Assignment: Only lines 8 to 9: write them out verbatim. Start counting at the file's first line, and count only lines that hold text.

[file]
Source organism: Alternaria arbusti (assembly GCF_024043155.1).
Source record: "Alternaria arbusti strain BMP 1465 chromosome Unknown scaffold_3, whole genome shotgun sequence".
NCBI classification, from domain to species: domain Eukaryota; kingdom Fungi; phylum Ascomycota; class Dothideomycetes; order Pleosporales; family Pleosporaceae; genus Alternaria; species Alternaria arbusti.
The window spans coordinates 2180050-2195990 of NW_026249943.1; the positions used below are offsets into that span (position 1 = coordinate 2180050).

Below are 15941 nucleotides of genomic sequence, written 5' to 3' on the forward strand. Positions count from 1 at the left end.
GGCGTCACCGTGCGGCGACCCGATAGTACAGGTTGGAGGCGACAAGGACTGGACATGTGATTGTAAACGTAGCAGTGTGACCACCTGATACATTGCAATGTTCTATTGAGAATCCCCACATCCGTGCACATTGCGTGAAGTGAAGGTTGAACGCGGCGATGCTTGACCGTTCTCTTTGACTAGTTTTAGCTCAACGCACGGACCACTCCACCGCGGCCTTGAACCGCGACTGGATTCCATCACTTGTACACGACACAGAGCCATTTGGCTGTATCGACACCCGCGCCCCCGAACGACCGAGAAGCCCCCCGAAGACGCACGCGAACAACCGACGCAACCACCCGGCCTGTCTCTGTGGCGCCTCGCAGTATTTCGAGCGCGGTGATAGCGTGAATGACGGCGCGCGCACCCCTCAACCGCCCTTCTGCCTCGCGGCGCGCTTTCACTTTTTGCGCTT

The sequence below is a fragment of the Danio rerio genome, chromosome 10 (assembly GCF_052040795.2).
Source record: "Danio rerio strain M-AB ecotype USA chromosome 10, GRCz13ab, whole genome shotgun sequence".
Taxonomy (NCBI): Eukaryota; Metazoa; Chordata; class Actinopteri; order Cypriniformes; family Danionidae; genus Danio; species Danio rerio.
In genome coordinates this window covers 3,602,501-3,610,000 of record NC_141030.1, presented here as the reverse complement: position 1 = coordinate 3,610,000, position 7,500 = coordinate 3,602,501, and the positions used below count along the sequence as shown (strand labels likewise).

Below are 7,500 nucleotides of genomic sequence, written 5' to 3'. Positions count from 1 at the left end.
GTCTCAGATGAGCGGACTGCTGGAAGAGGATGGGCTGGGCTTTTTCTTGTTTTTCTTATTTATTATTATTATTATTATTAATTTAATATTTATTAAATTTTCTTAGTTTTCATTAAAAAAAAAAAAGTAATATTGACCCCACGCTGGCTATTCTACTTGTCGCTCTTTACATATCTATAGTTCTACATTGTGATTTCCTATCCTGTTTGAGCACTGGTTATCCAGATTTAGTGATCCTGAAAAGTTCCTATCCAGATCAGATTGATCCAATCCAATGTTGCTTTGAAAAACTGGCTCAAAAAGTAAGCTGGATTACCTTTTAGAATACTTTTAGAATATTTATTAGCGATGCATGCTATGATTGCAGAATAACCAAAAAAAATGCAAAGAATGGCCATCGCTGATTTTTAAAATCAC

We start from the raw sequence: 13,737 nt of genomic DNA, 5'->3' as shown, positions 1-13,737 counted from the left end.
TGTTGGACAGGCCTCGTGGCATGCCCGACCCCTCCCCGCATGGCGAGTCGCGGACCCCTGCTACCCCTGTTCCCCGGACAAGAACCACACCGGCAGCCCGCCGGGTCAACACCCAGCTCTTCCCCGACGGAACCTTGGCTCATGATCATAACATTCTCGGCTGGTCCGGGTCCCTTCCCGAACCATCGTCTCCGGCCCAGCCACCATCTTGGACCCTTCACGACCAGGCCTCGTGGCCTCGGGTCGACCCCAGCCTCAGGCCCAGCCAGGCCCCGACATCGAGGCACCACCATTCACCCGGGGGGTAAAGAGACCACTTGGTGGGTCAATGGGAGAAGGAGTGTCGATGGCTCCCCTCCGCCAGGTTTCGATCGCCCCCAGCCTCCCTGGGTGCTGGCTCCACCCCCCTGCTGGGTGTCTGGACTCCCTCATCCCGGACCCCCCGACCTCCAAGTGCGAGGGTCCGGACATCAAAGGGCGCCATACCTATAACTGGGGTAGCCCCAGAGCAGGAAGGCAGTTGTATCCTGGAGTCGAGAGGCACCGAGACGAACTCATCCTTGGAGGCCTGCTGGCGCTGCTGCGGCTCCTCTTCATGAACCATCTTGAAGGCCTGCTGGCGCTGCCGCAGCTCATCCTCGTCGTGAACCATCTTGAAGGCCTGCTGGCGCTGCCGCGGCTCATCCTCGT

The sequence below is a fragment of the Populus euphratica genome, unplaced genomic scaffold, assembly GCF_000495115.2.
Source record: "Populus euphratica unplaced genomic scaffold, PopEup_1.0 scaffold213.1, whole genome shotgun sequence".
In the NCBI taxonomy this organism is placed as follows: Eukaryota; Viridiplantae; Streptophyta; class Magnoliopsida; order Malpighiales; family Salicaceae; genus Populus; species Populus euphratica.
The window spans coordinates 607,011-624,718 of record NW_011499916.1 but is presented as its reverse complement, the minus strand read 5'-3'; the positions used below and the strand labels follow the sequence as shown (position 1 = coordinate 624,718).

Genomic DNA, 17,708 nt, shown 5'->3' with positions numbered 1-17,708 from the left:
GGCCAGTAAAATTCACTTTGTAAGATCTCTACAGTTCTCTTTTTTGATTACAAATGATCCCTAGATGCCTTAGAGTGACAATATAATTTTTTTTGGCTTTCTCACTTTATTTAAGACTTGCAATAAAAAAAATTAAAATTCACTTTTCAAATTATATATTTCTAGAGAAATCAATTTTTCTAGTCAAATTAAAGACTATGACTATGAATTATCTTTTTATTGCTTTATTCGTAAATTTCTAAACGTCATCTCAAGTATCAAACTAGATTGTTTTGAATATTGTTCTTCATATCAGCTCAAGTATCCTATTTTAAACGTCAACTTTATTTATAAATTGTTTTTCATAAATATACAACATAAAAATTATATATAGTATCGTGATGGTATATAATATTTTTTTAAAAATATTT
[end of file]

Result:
Source record: "Danio rerio strain M-AB ecotype USA chromosome 10, GRCz13ab, whole genome shotgun sequence".
Taxonomy (NCBI): Eukaryota; Metazoa; Chordata; class Actinopteri; order Cypriniformes; family Danionidae; genus Danio; species Danio rerio.